Tischer Creek: I saw this dying 7-inch fish under a foot of water or so, seemingly pinned to a rock by a stick. I moved the stick so it could swim away if it wanted, but it did not want to; I only interrupted the dignity of its final breaths. So I left it to die in peace.
[Editor’s note: For this week’s essay we’ve once again pulled out a relic from the archive of Slim Goodbuzz, who served as Duluth’s “booze connoisseur” from 1999 to 2009. Twenty years ago he filed a report from the Rendezvous Bar in Scanlon, roughly 10 miles west of Duluth. This article appeared in the July 25, 2001 issue of the Ripsaw newspaper.]
So, it starts with Sean the Locksmith and I barreling down the southbound lane of I-35, sober as a couple of appellate court judges. Sean is worried, and with good cause: The brakes on his newly purchased Delta 88 are suddenly … how shall I put this? … nonexistent.
The plan, and I’m not saying it’s a good one, is to sort of just not go any faster. Sean plans to take the momentum we have and ride it out, giving little nudges on the gas pedal to keep us going in an attempt to run out of speed precisely as we reach an off-ramp. Eventually, with a little practice, he actually does it, landing us in the heart of beautiful Scanlon. We immediately head to the Rendezvous Bar with its promise of wonderful, sweet booze to wet down our sizzling nerve ends.
This postcard was mailed July 31, 1911 — 110 years ago today — to Miss Emma Perkins of Cleveland, Ohio. It shows what is today known as Minnesota Slip, where the William A. Irvin is docked. At right is the headquarters of Marshall-Wells Hardware Company, one of the world’s largest hardware wholesalers a century ago.
The other day was so warm I didn’t wear a wetsuit, just my Golden Age costume. Didn’t even wear my flippers because I felt natural. I was at the Duluth rock beach called The Ledges — you can see Richardson Island from there. Standing at a sheer drop, in one-foot-deep water, within a step you plunge in @7-8 feet deep. From there, a casual swim to 12-15? I vaguely fear the sight of large fish. Happens sometimes/nothing there this time but the boulders. Loons and mergansers hunt here though. When I came up after a minute my friend Stephen Bockbock said, “I was getting worried about you,” and I said, “I just went to Wisconsin for a second.” Someone said, “Rock.”
This postcard was mailed 100 years ago today — July 29, 1911. By then the Alger-Smith Sawmill in West Duluth had been dismantled following a decade-long decline in the sawmilling industry.
Anyone with a century-old garage in West Duluth likely owns scraps of the Alger-Smith mill. “There must be 100 garages in West Duluth that have been built this summer out of lumber taken during the process of dismantling,” the company’s president told the Duluth Herald in a story that appeared in the Sept. 22, 1920 edition. “Every day or two some person inquires for the lumber, and when we ask him what it is for he says, ‘A garage.’ Our lumber must have built almost all of the garages in West Duluth this summer.”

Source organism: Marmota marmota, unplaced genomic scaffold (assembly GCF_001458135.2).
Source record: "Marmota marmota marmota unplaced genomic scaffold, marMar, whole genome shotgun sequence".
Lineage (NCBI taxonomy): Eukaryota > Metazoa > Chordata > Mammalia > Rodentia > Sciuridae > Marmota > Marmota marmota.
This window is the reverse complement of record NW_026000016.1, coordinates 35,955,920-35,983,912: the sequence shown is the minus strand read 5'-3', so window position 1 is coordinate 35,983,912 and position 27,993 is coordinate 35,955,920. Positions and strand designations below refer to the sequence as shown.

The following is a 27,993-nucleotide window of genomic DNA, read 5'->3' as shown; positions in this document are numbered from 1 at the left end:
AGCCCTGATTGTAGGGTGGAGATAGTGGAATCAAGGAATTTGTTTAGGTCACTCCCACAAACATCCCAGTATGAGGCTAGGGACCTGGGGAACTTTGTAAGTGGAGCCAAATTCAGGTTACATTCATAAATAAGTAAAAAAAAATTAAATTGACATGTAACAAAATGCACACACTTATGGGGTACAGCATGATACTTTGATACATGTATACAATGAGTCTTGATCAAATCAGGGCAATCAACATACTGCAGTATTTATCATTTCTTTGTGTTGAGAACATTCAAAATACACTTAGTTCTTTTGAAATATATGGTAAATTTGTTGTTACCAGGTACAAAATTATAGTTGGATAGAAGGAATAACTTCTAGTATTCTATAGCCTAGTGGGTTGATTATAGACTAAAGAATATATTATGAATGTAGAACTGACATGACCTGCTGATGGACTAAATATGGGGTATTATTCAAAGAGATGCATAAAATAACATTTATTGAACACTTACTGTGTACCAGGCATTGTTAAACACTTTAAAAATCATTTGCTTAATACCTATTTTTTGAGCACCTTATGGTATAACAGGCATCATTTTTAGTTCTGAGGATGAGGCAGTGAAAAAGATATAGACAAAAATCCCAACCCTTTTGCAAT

After a Saturday fling with a paddle board on Superior Bay, I was smitten. Within an hour of finishing my lesson, I wanted one. I experienced this same love-at-first-try feeling forty years ago when I cross-country skied for the first time and rushed out to buy skis. I used those skis for years.
Russell G. Method, a running back from West Duluth who went on to play in the National Football League for six seasons, appears on the sports page of the Duluth Herald 100 years ago today — July 29, 1921. The caption notes he had signed to play “with the K. C. gridiron squad” that fall.
Former Duluthian and professional violist Jonas Benson is back in town to solo with the Northshore Philharmonic Orchestra. Jonas will play the brilliant Telemann Viola Concerto on July 29 at the Minnesota Discovery Center in Chisholm and on Aug. 3 at the Mitchell Auditorium in Duluth.
As NSPO conductor, I was eager to sit down with Jonas to ask about his path in the music world.
Indie folk band Bon Iver will headline Honor the Earth’s “Water is Life: Stop Line 3” music, art and cultural festival at Bayfront Park in Duluth on Aug. 18. The event will also feature performances by Mumu Fresh, Annie Humphrey, David Huckfelt, Larry Long, Lissie, Charlie Parr, Corey Medina and Alan Sparhawk, among others.
A biker crosses the new Sargent Creek bridge on the DWP Trail Connector west of Ely Peak. (Photos by Mark Nicklawske)
A critical bridge is open, a tunnel has been repaired and work is nearly complete on a six-mile scenic trail that uses a former rail line to connect two large recreation sites on the west side of Duluth.